Immigration has polarised the Netherlands as never before but, as Alex Duval Smith reports, its traditional values of tolerance have found some unlikely defenders . Martyn Loosman, impeccably turned out in a traditional costume of baggy trousers and a red and white striped shirt, buffs up the Dutch Queen Wilhemina coins on his belt buckle. ‘The government is going too far by proposing body searches and forcing suspected terrorists to report weekly to police,’ he says before sloping off, his black clogs scraping nonchalantly against the cobblestones of the fishing village of Urk. Forty miles south, in an Amsterdam coffee shop, advertising copywriter Geert Beck toys with his blond dreadlocks while sucking on a joint. ‘There are too many immigrants in Holland. They are stealing our society.’ The men, both 29, represent the contradictions in the Netherlands’ liberal society and pose questions over whether it has died or was only ever superficial. In a country where euthanasia is legal, one million people are on sick leave with no questions asked, prostitutes pay income tax and you can buy cannabis with your coffee, the government has for the past three months been passing radically intolerant laws. Immigration tops the political agenda all over Europe – in Britain ahead of the general election, in Denmark where the right was re-elected last week on an anti-foreigner platform and in Spain, which has infuriated its European Union partners by launching an amnesty for thousands of people without work permits – the Netherlands has reasons for a clampdown. In November 2004 – 911 days after the 9/11 attacks – controversial film-maker Theo Van Gogh was brutally murdered in an Amsterdam street. His alleged attacker, Dutch-Moroccan Mohammed Bouyeri shot him, strangled him, then stuck a note on his chest with a knife threatening war on Europe in the name of Islam. Within hours of the killing, prompted by Van Gogh’s controversial short film, Submission, which criticises radical Islam’s attitude to women, Integration Minister Rita Verdonk told 10,000 mourners gathered in front of Amster dam’s royal palace that Dutch tolerance ‘stops here and will not go any further’. There followed a cascade of reprisals. By the end of the year, more than 20 mosques, religious schools and churches had been attacked. Submission’s screenwriter, Somali-born MP Ayaan Hirsi Ali, still receives regular death threats. ‘People say Holland changed after the Van Gogh murder but we started asking ourselves questions long before that,’ said Loosman, who is unemployed. ‘I have done many different jobs but right now I do not want to work. I will get a job when I want one,’ he says as he walks with two friends through Urk’s winter fair – a pageant of basket-weaving, lace-making and wood-turning, punctuated by the sounds of a fairground organ. The village is festooned with Urk’s flag, a mackerel on red, white and blue stripes, and stalls sell smoked fish. In Calvinist Urk, a picture-postcard fishing village, there are only white people. Urk was an island until the great damming projects of the Thirties, and its mentality remains insular. Its dialect is incomprehensible to other Dutch people, businesses close at noon on Saturdays because that is the start of the Lord’s Day, and women go to church in black dresses. There are 16 churches for 17,000 people and some people still do not watch television on Sundays, or use the phone or ride their bicycles. ‘We call ourselves Holland’s indigenous Muslims because we are different,’ said Loosman. ‘People in the rest of the country make fun of us, saying we are rigid and high and mighty. ‘But I am proud to be an Urker. We have a history going back 1,000 years. During the Second World War we hid hundreds of Jews in the reeds to save them from the Germans. The other day I saw a photograph which was an aerial view of Urk as an island, and I felt sorry that we are no longer that way.’ Being attached to the mainland has changed everything for the Urkers. Friday’s fair was Urk’s first, created to improve its image. ‘In the last two years things have happened here which are not good,’ said Loosman. ‘First there was a split in one of the Reform churches. It was very nasty. Then, when some Kurds came here to do road work, there was a fight with local people. It was all over the Dutch papers. We are holding the fair, in which everyone is invited to wear local costume, to show we are friendly.’ Urk’s idea of a good image is somewhat different from those of other towns and villages in the Netherlands now engaged in the national pastime of working out what it means to be one of the world’s 16 million Dutch people. Many individuals and local authorities have forged links with the immigrants, said to be 5.8 per cent of the population. A ‘white march’ for peace was launched by a web- site called ‘Don’t touch my neighbours’ and Moroccans in Amsterdam started a ‘We won’t tolerate it’ campaign reminiscent of the France’s ‘Don’t touch my mate’ anti-racism drive in the Eighties. In Delft, a local association has started courses in ‘Moroccan culture and civilisation’, partly as a protest against new rules making immigrants take ‘acclimatisation courses’ and exams before being granted residency. Halfway between The Hague and Amsterdam, the local council of Alphen aan den Rijn has gone further than most with a campaign, under the slogan: ‘Let’s throw away our prejudices.’ The mayor, Nico Schoof, has plastered these words on bus stops, dustcarts and on the wrappers of Dutch waffles and Surinamese pancakes in cafes. Supermarkets have even slapped it on ‘fair trade’ such as bananas. Yet at government level the victim of another murder, the far-right politician Pim Fortuyn, is enjoying posthumous triumph. Fortuyn, who called Islam a ‘retarded religion’ and was killed on the eve of elec tions in May 2002, had run on a ticket calling for the Netherlands’ borders to be closed, integration to be obligatory and for measures against Muslim extremists. After his death, his party won 26 seats, though it lost all but eight of them six months later. In the past two years, Jan Peter Balkenende, the Prime Minister, has done Fortuyn proud. The previous government of Social Democrat Wim Kok began the trend in 2001 by hardening the asylum laws so much that the country was condemned by Human Rights Watch. Asylum applications, which had totalled 43,000 in 2000, fell to 13,400 in 2003. Balkenede then pushed through rules banning all unsuccessful applicants fromstaying in the country. Now Fortuyn has a successor of sorts, Geert Wilders, 41, reckoned by opinion polls to have the third largest number of supporters in the country, though a general election is not due until 2007. Wilders, who left the liberal VVD last September because he objected to its moderate stance over Turkey joining the EU, appears to have wider support than Fortuyn, including some academics. But his party has not yet been tested in an election and he has no manifesto, apart from calls for a ban on extremist mosques. Yet most people in the Netherlands – Dutch or not – remain proud of their liberal traditions. Doing his bit for multiculturalism is the Surinamese comedian, J_rgen Raymann, 38, whose show at Emmeloord on Friday, had a all-white, often elderly, audience in stitches of laughter. His jokes – about food, dancing and accents – tackled racism head-on, making fun of immigrants and of the Dutch. ‘I try to hold up a mirror to myself and make them look at it, but I also hold up a mirror to them,’ said Raymann. ‘I try to put across the idea that Holland is a great country with fantastic health services, infrastructure, a tradition of compassion and no natural disasters. ‘Even though the weather is like a beautiful woman with premenstrual tension there are plenty of reasons to feel happy here. The Dutch have been spoilt and because they were so comfortable for many years, they felt guilty and became all politically correct. We are paying the price now. There is a panic. Everyone in a headscarf is a potential terrorist, and the media accentuates those views.’ Raymann believes the Netherlands ‘nee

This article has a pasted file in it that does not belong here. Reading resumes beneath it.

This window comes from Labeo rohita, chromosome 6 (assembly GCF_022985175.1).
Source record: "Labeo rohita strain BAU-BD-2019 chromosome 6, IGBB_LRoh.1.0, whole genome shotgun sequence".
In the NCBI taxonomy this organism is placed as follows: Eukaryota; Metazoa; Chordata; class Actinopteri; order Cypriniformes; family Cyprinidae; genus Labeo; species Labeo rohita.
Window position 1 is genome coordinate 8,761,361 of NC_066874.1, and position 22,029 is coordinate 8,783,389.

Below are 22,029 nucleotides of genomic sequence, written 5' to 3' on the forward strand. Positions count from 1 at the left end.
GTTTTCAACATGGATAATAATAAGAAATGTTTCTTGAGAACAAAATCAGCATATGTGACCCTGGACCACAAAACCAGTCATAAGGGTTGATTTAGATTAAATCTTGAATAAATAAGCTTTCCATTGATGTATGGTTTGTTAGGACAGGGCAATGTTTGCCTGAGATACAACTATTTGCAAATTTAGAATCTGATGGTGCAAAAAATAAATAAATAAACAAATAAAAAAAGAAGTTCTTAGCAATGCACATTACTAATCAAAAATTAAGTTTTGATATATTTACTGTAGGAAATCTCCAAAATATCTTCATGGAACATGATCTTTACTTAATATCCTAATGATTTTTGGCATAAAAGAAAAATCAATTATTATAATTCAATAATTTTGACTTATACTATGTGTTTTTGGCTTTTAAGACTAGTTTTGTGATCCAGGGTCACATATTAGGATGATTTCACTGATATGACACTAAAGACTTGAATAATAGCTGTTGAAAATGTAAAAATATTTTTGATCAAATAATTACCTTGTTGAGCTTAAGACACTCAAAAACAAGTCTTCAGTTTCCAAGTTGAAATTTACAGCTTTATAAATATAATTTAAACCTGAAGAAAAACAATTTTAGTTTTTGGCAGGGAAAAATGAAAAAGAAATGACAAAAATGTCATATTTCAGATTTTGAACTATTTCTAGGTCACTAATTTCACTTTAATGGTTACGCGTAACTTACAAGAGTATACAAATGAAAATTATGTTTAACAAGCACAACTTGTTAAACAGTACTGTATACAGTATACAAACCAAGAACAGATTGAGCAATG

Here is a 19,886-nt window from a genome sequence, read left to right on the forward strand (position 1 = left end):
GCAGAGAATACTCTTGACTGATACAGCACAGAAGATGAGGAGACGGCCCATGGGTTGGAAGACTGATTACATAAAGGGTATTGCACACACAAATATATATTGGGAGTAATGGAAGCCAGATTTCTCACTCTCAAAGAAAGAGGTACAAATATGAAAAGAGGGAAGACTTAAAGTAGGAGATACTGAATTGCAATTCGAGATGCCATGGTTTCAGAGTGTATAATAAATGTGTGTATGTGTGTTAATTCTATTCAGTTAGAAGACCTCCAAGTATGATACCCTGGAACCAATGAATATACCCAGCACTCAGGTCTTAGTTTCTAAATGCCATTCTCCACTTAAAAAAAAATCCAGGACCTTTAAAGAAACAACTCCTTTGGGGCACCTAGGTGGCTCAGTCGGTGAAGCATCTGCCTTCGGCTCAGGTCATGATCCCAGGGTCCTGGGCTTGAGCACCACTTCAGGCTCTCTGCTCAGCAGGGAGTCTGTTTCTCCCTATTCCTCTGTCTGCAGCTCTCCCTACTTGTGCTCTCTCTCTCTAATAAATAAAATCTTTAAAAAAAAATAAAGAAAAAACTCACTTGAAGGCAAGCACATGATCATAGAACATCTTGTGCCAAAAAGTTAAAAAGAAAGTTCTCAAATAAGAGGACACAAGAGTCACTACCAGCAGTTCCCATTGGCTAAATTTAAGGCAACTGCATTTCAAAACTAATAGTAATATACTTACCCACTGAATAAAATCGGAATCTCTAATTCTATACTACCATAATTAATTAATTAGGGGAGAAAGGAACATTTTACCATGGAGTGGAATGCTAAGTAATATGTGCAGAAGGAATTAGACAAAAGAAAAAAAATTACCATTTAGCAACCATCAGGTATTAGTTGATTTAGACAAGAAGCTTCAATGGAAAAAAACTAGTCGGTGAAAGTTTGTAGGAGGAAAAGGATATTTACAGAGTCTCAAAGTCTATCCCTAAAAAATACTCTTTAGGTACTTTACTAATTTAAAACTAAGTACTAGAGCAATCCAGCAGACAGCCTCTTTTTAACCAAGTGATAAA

ds to take a stand. We have to kick out the extremists and start a dialogue with the moderates. Dutch are not xenophobic, they are in a panic. When they have got over it, they will get back to their proud, tradition of moderation’. Others, however, feel lost. Loosman looks out to sea from Urk lighthouse, wishing his village was still an island. ‘Five years from now, I do not know where we will be. I am proud to be an Urker but the world seems to be pushing us in a direction we do not want to go.’ Geert Beck, the cannabis smoker at the Amsterdam coffee shop, does not want to be pushed either. ‘Our society is free, if you respect the rules. We Dutch know this but others have come here with different values and taken advantage of our trust.’